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Creating a Multi-Generational Marketing Strategy – Bridging the Generational Divide

One of the most critical components of any marketing strategy is identifying your target audience and the most effective strategies to reach them. The days of placing TV, radio and print ads to generate sales while building a brand are fading as digital marketing and advertising spending continues to grow exponentially. There has never been a time in our history when each generation must be marketed to in such distinct ways. 

I’ve worked with many clients over the years who had previously taken a “one size fits all” approach to marketing, which is the least effective way when marketing to a multi-generational audience.

As you can imagine, marketing to Baby Boomers, individuals born between the years of 1946 to 1964, is vastly different than marketing to Millennials, who were born between 1981 and 2000. In fact, multi-generational marketing has been identified by many marketing professionals as one of the top marketing trends.

Consider the following when creating a multi-generational marketing strategy:

 Generation Y “Millennials” 

The last few years you’ve most likely seen a significant increase in news stories about Millennials entering the workforce, along with the values and drivers that motivate them. From a marketing perspective, Millennials are a critical audience to reach because they’re one of the most lucrative market segments. Within a few years, if not already, they’ll be consumers with the most spending potential.

 Among the values that resonate most with this generation are corporate social responsibility, sustainability, diversity and inclusion. So your marketing efforts should be consistent with these themes when developing campaigns for them. Most importantly, Millennials are very adept with the internet and emerging technologies. As a result, the most effective ways to reach them are texting, email and social media.

 Just as important, one of the outcomes of the digital age is that Millennials have a tendency to have short attention spans. Consequently, your messaging to them should be direct and succinct. 

 Generation X (Born 1965 – 1980)

Generation X is the best educated age demographic to date. They’re productive, want flexible hours and are technically competent.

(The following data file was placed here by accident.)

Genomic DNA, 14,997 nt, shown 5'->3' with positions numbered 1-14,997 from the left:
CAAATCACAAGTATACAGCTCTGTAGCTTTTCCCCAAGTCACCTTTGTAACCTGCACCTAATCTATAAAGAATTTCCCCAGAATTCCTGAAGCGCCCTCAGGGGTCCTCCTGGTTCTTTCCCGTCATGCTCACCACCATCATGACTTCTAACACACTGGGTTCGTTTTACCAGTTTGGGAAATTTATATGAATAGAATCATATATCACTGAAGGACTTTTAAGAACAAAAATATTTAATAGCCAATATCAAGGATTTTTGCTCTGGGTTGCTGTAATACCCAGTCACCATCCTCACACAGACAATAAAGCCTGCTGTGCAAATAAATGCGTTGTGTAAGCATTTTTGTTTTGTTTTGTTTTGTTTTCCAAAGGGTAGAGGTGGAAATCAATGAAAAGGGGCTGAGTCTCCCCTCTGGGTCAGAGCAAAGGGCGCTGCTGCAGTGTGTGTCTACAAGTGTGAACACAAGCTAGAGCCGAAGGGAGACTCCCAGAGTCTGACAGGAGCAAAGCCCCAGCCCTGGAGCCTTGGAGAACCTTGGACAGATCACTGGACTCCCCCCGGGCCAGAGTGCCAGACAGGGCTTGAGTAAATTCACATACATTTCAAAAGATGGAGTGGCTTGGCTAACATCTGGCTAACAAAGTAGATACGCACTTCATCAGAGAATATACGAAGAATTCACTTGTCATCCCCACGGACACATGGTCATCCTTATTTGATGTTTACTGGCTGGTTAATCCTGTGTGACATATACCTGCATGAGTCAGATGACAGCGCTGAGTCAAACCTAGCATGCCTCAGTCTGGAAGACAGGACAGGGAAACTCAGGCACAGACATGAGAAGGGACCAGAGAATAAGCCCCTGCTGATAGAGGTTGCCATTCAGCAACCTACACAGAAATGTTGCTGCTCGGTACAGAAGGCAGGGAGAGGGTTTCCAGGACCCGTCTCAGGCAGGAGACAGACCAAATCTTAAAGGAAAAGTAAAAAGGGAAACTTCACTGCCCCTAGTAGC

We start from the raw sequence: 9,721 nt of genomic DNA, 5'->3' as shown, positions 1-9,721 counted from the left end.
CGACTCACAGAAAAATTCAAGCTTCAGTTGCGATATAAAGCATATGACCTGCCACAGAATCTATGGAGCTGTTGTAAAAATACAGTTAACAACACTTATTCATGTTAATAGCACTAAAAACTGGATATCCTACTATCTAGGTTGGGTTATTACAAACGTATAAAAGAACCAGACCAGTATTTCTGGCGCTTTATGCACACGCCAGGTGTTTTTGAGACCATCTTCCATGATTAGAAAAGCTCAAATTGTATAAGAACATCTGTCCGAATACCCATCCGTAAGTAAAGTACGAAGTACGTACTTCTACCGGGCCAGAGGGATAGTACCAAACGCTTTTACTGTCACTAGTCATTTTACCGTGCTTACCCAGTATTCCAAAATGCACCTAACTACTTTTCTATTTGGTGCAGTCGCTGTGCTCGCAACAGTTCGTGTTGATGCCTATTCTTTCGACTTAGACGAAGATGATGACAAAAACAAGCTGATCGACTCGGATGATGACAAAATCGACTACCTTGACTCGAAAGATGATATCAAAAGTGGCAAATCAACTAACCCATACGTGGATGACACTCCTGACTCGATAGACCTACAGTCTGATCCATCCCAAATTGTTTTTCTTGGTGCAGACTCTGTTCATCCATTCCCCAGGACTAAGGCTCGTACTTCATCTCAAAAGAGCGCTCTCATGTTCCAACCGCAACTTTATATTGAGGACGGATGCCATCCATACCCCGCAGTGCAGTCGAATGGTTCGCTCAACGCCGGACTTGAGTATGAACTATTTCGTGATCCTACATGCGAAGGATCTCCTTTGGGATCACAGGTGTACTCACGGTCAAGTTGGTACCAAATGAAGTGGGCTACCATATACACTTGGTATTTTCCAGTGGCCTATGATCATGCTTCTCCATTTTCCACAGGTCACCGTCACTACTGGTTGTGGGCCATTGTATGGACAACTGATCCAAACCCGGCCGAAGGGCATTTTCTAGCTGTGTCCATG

Similar to Millennials, Gen X embrace technology, but they’re more likely to use the internet to gather information and social media platforms such as LinkedIn and Facebook more frequently than Twitter and Pinterest. Email and texting are also effective ways to reach this audience. 

 One of the most effective ways to see what influences Gen X buying behaviors, along with many of the other generations, is using tracking tools such as Google Analytics. This tool shows, on a real-time basis, what’s working and not with engaging your customers through ads, websites, apps, emails, call centers, field sales teams and more. It also provides age, race and other demographics that are critical to your marketing outreach efforts.

 Baby Boomers (Born 1946-1964)

Baby Boomers are well-established in their careers and hold many leadership positions in their respective organizations. 

 Boomers have a tendency to either embrace technology or shun it. To ensure you successfully reach this audience, you’ll want to consider using a hybrid marketing approach such as traditional marketing (e.g. brochures, TV and radio advertising) blended with social media. According to Pew Research, 65% of adults ages 50-64 used social networking sites, with the vast majority engaging with Facebook to revive “dormant” relationships.

 Additionally, Baby Boomers continue to trail both Gen Xers and Millennials on most measures of technology adoption, but rates for this group has been growing rapidly in recent years. For instance, Boomers are now far more likely to own a smartphone than they were in 2011 (67% now versus 25% then.)

 One last note: Baby Boomers are staying in the workforce longer than previous generations and serve as influencers for younger generations. 

 Veterans (Born 1922 – 1945)

Veterans prefer face-to-face communication rather than emails and texts. Their work is consistent and uniform, and they are slow to embrace change. As a result, traditional marketing is the best way to reach them rather than a digital approach. 

 Final Thoughts

Although Americans have become more technologically savvy, it’s important to recognize that each generation that you’re targeting has been influenced by different things, so using a wide range of marketing tactics to reach your audiences is critical. As marketers, we must embrace digital marketing and agility to gain a competitive edge. 

 Lastly, it’s important to keep in mind that Generation Z, individuals born 1981 to 2000, are starting to enter the workforce and the marketing tactics that will work most effectively for them may vary from the previous generations. 

 According to the Department of Labor, Generation X and Y combined will comprise more than 50 percent of the workforce in 10 years. This cohort is multicultural, socially liberal and values privacy. So, Marketers beware and be prepared! 

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Kevin Einbinder

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